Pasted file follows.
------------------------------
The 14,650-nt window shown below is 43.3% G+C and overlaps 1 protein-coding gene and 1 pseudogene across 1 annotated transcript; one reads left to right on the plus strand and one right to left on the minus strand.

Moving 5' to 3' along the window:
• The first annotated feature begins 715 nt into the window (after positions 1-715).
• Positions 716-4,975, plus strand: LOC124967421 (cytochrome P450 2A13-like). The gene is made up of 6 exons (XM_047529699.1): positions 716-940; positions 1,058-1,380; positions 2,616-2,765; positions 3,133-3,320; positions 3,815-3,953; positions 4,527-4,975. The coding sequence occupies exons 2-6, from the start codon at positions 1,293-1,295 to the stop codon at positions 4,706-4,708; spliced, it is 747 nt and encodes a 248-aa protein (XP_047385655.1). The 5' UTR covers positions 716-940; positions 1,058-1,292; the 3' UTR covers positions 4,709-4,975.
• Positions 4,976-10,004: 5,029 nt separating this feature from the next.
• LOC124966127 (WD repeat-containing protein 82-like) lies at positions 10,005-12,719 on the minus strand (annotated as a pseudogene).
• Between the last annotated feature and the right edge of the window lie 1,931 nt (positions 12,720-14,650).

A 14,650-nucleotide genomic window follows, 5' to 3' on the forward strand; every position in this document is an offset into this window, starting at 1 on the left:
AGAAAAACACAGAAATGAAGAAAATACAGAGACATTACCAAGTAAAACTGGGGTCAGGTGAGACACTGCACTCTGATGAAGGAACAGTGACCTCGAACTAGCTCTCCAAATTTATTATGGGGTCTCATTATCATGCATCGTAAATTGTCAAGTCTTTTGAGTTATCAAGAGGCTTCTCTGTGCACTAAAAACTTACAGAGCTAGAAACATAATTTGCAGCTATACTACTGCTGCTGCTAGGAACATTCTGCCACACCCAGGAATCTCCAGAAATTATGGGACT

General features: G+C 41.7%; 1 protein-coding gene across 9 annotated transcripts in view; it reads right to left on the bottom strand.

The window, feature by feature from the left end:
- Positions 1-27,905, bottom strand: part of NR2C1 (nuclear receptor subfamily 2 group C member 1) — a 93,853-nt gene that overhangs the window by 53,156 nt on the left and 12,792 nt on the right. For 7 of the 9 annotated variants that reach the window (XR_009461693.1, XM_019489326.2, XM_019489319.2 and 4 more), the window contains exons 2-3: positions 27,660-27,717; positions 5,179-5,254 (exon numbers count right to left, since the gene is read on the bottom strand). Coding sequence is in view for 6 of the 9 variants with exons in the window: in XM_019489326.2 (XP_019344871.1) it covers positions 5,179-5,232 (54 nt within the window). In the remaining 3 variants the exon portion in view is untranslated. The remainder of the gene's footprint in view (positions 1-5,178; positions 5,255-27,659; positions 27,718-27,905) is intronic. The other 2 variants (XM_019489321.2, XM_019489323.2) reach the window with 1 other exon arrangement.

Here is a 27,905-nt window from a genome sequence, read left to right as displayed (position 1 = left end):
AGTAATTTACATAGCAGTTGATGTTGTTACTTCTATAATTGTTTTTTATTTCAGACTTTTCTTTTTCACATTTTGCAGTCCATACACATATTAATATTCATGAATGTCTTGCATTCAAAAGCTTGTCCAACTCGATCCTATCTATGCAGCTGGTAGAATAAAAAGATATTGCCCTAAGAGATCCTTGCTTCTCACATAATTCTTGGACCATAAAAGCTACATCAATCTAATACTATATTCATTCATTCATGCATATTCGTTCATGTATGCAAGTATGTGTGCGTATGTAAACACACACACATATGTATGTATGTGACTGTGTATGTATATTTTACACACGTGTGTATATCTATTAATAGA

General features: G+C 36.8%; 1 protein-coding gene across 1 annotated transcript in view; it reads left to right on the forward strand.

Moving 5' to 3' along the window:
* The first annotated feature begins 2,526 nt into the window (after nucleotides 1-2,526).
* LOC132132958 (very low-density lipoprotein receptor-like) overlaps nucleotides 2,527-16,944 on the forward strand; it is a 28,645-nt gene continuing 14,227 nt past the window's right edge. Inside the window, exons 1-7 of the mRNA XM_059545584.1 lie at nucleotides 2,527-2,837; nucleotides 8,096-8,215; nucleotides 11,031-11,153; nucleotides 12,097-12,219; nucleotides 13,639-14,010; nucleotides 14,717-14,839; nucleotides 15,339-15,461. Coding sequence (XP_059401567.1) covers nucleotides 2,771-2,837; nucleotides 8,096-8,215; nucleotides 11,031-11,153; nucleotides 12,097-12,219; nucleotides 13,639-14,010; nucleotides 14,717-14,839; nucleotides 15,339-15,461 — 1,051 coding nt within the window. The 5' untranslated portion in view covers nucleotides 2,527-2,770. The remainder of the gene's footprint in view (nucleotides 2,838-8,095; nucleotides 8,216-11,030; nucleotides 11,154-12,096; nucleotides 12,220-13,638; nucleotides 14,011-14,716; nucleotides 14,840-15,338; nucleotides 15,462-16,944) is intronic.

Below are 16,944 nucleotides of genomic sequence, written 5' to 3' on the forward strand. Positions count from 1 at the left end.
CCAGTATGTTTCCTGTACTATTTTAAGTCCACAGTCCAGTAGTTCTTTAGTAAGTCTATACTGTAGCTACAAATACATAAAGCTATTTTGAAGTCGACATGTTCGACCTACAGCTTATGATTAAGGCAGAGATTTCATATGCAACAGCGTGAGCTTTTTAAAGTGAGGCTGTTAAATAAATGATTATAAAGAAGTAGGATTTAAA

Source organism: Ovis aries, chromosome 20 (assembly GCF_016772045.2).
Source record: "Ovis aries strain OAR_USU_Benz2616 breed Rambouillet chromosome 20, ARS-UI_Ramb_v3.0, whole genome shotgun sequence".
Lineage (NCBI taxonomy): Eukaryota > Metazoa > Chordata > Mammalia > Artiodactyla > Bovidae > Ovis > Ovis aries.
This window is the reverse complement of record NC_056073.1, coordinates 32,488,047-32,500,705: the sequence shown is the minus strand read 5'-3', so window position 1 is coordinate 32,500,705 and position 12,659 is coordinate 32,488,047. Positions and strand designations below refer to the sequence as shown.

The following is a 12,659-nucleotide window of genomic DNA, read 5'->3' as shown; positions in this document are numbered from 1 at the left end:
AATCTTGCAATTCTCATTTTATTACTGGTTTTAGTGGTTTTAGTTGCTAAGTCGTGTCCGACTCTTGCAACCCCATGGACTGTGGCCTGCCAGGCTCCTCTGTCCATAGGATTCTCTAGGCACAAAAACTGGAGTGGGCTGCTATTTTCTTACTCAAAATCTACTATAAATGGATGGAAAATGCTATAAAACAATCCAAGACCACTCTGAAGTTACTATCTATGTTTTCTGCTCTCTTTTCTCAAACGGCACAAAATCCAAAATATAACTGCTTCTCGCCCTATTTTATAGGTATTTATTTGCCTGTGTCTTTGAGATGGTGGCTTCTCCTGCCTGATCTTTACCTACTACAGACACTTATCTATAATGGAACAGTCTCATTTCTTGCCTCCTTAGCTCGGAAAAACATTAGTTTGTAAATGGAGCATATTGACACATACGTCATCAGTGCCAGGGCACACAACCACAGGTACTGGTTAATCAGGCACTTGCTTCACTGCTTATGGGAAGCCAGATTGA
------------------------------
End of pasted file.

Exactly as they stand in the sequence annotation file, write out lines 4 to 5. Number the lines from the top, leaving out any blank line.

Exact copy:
• Positions 716-4,975, plus strand: LOC124967421 (cytochrome P450 2A13-like). The gene is made up of 6 exons (XM_047529699.1): positions 716-940; positions 1,058-1,380; positions 2,616-2,765; positions 3,133-3,320; positions 3,815-3,953; positions 4,527-4,975. The coding sequence occupies exons 2-6, from the start codon at positions 1,293-1,295 to the stop codon at positions 4,706-4,708; spliced, it is 747 nt and encodes a 248-aa protein (XP_047385655.1). The 5' UTR covers positions 716-940; positions 1,058-1,292; the 3' UTR covers positions 4,709-4,975.
• Positions 4,976-10,004: 5,029 nt separating this feature from the next.